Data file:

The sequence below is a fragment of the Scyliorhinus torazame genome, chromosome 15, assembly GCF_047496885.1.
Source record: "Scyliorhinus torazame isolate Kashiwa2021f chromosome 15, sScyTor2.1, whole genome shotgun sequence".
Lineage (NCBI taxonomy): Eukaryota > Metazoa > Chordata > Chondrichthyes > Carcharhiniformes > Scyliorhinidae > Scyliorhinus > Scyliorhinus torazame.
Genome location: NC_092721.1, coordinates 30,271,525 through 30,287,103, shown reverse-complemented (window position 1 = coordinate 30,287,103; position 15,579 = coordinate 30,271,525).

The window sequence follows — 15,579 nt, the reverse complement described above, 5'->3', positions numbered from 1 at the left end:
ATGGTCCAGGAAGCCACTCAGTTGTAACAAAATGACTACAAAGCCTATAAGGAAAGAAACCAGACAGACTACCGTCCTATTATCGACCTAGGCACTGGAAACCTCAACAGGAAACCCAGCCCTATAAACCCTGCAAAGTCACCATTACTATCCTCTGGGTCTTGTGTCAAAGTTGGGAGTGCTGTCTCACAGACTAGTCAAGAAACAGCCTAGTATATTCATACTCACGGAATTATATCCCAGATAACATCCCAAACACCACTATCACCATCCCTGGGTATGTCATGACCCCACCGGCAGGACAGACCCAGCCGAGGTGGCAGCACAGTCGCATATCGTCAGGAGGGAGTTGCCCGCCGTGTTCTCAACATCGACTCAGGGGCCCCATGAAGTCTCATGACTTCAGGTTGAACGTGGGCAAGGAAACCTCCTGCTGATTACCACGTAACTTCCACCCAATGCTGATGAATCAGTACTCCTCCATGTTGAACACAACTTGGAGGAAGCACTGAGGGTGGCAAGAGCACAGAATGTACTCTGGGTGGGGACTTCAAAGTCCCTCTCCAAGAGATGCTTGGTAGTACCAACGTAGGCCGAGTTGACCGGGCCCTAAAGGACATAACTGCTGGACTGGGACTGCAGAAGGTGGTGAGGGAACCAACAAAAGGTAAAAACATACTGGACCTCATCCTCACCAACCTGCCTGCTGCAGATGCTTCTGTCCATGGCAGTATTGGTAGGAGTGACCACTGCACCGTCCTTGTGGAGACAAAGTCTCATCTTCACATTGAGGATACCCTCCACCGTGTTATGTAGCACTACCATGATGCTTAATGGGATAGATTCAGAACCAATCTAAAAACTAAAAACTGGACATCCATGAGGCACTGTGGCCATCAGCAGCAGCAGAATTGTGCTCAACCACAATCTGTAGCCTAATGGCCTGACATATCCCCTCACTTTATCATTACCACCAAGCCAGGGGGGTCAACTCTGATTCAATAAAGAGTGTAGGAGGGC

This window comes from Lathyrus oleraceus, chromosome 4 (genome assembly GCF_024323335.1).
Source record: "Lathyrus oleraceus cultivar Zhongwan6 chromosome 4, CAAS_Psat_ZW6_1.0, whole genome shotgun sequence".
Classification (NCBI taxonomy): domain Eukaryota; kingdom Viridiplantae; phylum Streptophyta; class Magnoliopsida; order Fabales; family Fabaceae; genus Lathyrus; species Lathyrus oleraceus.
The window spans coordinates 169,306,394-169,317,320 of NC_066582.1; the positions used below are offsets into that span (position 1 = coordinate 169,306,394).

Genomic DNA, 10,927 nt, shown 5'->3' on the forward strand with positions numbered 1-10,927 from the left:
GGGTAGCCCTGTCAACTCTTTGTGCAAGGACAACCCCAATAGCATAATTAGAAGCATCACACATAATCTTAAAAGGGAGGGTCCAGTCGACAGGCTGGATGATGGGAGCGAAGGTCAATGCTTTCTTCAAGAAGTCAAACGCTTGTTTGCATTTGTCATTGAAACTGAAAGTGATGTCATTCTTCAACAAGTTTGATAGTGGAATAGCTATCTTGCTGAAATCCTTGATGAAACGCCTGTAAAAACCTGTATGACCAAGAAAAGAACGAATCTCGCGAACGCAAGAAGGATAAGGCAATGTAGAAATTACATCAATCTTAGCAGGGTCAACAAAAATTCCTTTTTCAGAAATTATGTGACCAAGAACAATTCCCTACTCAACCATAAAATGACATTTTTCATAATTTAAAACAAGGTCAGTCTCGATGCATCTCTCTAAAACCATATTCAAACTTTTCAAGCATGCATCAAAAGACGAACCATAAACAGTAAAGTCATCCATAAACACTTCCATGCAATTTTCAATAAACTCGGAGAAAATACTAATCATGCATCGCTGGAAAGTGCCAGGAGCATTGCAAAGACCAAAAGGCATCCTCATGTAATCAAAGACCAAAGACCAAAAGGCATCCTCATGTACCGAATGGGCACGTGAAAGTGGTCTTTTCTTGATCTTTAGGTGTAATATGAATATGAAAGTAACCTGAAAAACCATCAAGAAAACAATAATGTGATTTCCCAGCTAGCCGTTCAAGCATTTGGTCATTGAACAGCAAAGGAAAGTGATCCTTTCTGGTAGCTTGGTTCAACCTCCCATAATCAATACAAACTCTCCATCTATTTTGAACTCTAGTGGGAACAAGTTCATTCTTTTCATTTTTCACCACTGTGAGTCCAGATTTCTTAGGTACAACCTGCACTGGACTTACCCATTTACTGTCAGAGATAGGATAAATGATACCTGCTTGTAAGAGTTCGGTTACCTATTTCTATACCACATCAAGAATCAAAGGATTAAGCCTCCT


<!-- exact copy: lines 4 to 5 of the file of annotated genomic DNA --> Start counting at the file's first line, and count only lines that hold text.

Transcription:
Genome location: NC_092721.1, coordinates 30,271,525 through 30,287,103, shown reverse-complemented (window position 1 = coordinate 30,287,103; position 15,579 = coordinate 30,271,525).

The window sequence follows — 15,579 nt, the reverse complement described above, 5'->3', positions numbered from 1 at the left end: